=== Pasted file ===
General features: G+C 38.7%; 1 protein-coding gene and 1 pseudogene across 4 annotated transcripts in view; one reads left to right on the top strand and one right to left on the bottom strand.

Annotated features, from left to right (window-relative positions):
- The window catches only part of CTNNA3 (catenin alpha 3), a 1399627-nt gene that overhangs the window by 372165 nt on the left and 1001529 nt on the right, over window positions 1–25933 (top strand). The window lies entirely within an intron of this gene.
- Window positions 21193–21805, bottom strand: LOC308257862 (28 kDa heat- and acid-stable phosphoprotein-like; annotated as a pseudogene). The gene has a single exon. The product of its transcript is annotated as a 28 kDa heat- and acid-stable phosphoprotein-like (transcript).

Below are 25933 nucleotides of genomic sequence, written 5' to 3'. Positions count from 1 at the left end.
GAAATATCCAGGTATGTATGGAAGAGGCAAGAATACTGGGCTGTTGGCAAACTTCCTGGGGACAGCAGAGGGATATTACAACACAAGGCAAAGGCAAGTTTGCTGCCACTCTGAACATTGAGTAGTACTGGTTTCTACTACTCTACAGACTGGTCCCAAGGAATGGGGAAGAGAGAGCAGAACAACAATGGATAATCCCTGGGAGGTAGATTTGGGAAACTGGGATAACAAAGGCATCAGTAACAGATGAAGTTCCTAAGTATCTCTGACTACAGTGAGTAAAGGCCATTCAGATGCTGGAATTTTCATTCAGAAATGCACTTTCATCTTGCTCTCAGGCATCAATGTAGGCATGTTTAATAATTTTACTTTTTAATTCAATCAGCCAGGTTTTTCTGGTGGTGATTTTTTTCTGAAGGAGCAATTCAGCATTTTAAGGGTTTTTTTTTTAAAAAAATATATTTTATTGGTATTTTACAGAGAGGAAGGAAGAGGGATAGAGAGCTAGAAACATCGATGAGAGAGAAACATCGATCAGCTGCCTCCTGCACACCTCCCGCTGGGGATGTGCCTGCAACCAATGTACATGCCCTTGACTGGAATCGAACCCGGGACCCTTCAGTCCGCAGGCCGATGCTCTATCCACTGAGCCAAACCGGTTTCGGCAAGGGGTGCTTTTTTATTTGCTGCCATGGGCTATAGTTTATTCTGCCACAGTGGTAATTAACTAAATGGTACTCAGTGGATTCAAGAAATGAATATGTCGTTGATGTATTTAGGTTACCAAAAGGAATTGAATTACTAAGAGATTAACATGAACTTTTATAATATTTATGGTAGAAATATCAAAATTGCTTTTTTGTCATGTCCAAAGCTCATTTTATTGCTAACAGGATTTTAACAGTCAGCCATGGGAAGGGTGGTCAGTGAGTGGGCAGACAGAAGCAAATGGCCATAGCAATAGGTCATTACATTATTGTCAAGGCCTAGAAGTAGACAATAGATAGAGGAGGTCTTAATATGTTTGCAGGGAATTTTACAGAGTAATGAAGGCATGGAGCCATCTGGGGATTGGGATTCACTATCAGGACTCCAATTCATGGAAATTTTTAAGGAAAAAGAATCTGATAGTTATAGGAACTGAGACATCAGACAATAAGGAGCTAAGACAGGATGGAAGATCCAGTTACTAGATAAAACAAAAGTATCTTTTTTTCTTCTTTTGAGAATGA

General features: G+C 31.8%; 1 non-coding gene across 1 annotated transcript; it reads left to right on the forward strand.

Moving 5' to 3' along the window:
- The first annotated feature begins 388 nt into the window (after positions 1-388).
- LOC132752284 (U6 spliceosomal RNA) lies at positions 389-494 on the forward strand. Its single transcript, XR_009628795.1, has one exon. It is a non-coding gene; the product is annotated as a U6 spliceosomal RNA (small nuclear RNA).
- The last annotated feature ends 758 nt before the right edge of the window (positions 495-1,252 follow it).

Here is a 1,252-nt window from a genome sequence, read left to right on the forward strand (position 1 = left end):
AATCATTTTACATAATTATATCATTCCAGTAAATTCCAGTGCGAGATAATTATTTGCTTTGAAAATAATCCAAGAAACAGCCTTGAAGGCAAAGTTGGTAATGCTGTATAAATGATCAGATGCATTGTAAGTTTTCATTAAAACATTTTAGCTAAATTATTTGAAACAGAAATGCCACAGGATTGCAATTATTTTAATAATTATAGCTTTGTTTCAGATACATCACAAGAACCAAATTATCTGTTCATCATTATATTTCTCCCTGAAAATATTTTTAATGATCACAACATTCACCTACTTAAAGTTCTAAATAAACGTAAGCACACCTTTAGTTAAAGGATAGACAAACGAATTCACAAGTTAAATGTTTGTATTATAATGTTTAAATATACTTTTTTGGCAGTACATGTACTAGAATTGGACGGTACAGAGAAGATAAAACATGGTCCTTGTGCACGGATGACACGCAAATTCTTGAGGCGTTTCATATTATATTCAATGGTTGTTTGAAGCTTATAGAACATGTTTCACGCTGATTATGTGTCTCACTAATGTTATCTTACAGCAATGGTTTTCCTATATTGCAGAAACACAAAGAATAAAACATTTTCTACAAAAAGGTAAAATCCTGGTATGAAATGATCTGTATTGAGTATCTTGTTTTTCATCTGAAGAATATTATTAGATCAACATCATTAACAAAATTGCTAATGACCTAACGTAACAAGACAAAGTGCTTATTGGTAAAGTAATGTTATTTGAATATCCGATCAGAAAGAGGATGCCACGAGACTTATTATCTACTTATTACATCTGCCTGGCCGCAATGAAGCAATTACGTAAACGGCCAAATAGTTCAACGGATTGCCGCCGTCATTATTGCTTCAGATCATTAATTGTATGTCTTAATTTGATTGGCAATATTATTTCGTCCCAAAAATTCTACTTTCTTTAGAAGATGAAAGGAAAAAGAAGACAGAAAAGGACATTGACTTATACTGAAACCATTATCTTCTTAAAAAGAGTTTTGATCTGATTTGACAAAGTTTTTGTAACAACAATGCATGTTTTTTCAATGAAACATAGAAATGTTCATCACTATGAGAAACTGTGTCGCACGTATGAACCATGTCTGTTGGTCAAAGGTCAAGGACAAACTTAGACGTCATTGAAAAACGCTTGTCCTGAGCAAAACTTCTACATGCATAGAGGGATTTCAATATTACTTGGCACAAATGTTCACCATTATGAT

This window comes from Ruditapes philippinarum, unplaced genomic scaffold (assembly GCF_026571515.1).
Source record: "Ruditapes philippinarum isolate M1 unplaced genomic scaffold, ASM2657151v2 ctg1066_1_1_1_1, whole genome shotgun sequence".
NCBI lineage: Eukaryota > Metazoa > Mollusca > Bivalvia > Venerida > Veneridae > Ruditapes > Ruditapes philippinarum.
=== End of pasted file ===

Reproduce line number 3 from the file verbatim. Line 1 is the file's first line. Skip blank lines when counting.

- The window catches only part of CTNNA3 (catenin alpha 3), a 1399627-nt gene that overhangs the window by 372165 nt on the left and 1001529 nt on the right, over window positions 1–25933 (top strand). The window lies entirely within an intron of this gene.